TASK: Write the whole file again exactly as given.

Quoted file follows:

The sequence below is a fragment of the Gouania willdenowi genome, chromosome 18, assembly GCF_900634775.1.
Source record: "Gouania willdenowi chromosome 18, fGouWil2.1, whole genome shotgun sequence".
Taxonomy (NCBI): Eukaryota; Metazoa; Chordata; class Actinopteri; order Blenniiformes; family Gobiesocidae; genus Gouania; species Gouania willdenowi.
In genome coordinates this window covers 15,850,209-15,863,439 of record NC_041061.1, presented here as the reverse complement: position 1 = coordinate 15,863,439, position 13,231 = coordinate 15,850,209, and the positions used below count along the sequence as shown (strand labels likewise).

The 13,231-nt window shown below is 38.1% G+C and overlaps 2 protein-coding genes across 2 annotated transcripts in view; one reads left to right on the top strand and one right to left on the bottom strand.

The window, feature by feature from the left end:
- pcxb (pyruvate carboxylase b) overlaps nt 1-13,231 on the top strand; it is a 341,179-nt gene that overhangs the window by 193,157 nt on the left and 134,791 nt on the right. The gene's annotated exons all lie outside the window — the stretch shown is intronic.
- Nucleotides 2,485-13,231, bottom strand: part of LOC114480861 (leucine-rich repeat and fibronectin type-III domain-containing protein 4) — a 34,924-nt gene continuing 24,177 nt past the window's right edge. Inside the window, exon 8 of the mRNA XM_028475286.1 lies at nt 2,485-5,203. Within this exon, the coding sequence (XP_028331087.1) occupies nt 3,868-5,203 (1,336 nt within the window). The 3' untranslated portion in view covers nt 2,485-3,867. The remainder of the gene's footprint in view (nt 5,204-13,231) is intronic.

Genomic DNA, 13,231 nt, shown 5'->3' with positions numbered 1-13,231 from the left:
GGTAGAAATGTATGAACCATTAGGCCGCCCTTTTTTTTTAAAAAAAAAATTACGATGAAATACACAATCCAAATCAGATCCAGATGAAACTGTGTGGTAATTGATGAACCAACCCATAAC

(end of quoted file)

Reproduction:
The sequence below is a fragment of the Gouania willdenowi genome, chromosome 18, assembly GCF_900634775.1.
Source record: "Gouania willdenowi chromosome 18, fGouWil2.1, whole genome shotgun sequence".
Taxonomy (NCBI): Eukaryota; Metazoa; Chordata; class Actinopteri; order Blenniiformes; family Gobiesocidae; genus Gouania; species Gouania willdenowi.
In genome coordinates this window covers 15,850,209-15,863,439 of record NC_041061.1, presented here as the reverse complement: position 1 = coordinate 15,863,439, position 13,231 = coordinate 15,850,209, and the positions used below count along the sequence as shown (strand labels likewise).

The 13,231-nt window shown below is 38.1% G+C and overlaps 2 protein-coding genes across 2 annotated transcripts in view; one reads left to right on the top strand and one right to left on the bottom strand.

The window, feature by feature from the left end:
- pcxb (pyruvate carboxylase b) overlaps nt 1-13,231 on the top strand; it is a 341,179-nt gene that overhangs the window by 193,157 nt on the left and 134,791 nt on the right. The gene's annotated exons all lie outside the window — the stretch shown is intronic.
- Nucleotides 2,485-13,231, bottom strand: part of LOC114480861 (leucine-rich repeat and fibronectin type-III domain-containing protein 4) — a 34,924-nt gene continuing 24,177 nt past the window's right edge. Inside the window, exon 8 of the mRNA XM_028475286.1 lies at nt 2,485-5,203. Within this exon, the coding sequence (XP_028331087.1) occupies nt 3,868-5,203 (1,336 nt within the window). The 3' untranslated portion in view covers nt 2,485-3,867. The remainder of the gene's footprint in view (nt 5,204-13,231) is intronic.

Genomic DNA, 13,231 nt, shown 5'->3' with positions numbered 1-13,231 from the left:
GGTAGAAATGTATGAACCATTAGGCCGCCCTTTTTTTTTAAAAAAAAAATTACGATGAAATACACAATCCAAATCAGATCCAGATGAAACTGTGTGGTAATTGATGAACCAACCCATAAC